apart from


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apart from

Except for; excluding. Apart from math, my grades are very good this semester. I love this car—apart from the price tag, of course.
See also: apart

apart from

Also, aside from. Besides, except for. For example, Apart from jogging occasionally in the park, she gets no exercise, or Aside from Sunday dinner with his parents they have not gone out for months. The first term dates from the early 1600s, the variant from the early 1800s.
See also: apart
References in periodicals archive ?
All the ballets were presented in extracts, and, naturally enough, apart from the inevitable bit from Carmen, the program concentrated on the works that Petit had created in Marseilles, some of which the company brought on its various tours to the United States.
Indeed, it appears that Logan was right in considering himself an important figure in African American history, quite apart from his reputation as an historian.
What sets McDonough apart from many environmental thinkers is his belief in "eco-effectiveness," which takes cues from nature on how best to design systems.
The ballroom dance club is a breed apart from the traditional club or disco, which many young people find alienating.
The writer Colette expresses this same ambiguity in the form of a half-question at the end of a remarkable sentence in which she recalls her childhood impressions of her mother's garden: "Apart from a curve of earth, apart from a thicket of cherry laurels topped by a ginko tree--I used to give its ray-shaped leaves to my schoolmates who would dry them between the pages of the atlas--the whole warm garden thrived in a yellow light quivering with reds and violets, yet I couldn't tell whether this red, this violet, hinged, still hinge, on a sentimental happiness or on an optical dazzlement.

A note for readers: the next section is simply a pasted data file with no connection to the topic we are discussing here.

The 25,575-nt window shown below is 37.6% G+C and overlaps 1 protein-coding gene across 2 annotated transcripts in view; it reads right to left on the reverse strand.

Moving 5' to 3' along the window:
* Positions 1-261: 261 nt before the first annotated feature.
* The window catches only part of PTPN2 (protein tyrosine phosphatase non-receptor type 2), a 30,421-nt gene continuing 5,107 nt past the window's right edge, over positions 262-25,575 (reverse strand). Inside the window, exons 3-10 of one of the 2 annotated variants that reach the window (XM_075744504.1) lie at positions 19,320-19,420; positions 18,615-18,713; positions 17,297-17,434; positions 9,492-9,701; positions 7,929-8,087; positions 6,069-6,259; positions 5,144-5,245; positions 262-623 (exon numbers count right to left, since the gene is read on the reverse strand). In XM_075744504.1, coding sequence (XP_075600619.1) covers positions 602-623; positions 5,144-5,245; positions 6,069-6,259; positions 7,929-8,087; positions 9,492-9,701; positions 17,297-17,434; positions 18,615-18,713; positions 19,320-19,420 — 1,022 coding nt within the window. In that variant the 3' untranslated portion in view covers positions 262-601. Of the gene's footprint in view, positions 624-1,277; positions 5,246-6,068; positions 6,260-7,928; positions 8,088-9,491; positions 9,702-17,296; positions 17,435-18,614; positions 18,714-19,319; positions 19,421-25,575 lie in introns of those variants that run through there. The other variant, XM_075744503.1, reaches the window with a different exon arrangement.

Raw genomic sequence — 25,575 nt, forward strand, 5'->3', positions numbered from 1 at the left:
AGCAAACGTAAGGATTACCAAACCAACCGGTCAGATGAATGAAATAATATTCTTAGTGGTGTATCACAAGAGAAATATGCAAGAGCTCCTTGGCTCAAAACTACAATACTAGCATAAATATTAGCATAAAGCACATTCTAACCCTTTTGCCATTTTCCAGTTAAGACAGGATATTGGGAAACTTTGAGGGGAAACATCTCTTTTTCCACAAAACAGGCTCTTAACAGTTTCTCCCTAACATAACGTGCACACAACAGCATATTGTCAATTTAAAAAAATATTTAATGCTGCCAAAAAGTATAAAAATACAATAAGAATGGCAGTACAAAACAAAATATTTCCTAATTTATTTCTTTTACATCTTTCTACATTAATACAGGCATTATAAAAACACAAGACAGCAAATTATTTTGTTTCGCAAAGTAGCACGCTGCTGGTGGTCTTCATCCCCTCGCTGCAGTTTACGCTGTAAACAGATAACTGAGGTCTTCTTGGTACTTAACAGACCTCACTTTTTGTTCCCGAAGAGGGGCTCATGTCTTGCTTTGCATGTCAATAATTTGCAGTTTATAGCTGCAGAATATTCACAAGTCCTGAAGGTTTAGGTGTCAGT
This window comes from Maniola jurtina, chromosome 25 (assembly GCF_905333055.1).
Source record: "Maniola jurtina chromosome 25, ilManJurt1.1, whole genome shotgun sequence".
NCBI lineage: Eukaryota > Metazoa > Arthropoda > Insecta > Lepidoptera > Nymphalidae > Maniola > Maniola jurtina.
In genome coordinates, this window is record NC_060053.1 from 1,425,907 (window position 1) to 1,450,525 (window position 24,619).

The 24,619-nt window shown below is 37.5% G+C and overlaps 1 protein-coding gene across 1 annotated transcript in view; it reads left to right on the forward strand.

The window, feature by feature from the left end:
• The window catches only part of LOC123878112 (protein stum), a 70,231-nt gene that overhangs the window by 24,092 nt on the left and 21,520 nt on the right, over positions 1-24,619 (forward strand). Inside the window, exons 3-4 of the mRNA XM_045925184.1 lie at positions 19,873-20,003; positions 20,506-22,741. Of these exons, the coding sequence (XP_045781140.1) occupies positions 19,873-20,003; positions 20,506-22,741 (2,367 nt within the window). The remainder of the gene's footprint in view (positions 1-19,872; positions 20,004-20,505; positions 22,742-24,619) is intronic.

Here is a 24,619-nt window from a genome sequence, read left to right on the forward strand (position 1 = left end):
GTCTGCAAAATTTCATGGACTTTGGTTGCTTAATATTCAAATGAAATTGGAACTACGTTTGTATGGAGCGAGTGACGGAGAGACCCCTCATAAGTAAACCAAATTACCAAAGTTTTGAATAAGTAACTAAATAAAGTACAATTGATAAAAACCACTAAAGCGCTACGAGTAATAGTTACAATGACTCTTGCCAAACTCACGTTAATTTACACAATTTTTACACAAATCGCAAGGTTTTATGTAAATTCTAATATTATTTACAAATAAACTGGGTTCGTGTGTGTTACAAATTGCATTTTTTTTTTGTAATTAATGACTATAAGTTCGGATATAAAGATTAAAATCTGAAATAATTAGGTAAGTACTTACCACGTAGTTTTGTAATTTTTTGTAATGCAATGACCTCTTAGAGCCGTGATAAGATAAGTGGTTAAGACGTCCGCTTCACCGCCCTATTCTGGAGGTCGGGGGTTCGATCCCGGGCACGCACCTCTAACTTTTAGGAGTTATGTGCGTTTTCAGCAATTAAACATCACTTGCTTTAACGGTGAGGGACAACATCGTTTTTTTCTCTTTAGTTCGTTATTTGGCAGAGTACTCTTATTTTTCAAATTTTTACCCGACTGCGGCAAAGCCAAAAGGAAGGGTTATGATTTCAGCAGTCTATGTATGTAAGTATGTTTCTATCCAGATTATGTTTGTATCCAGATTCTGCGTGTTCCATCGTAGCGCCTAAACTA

Apart from these uses it becomes, by virtue of its width, close to magic.
Actually I got all that latter stuff, apart from the talking, from GDL Technology at www.
Apart from Peter Murray's prestigious closed-entry Architecture Club, there is a livery company, several dining clubs which foregather every second month in City livery halls and conduct slightly unhygienic rituals, proper Masonic lodges, hundreds of save this and that century's architecture societies, the private view invite lists of the multitude of architecture-related institutions and museums, groups of likeminded people which meet informally and occasionally give themselves a joke name (one was called the Philistine Fellowship) -- plus a lot more whose existence is either apocryphal or carefully hidden from the ears of the press.
GERRY Loughran, the first Catholic to head the Civil Service, is an Old Boy of St Malachy's College, Belfast, probably the leading school in its field, apart from St.
The College has since turned out a plethora of priests and cardinals, but apart from Loughran I can't think of anybody really distinguished.
In a town where construction companies have been kept busy building new megahotels year after year, one company has found an unusual niche that sets it apart from the rest.
Apart from Herzog's huge new roof -- an ingenious and fine piece, if rather heavy -- and obviously, the cable cars, will there be any permanent contribution to the good of the fair site?
The design department of a giant car company has been gathered into one building; its expressive form sets it apart from the rest of the works.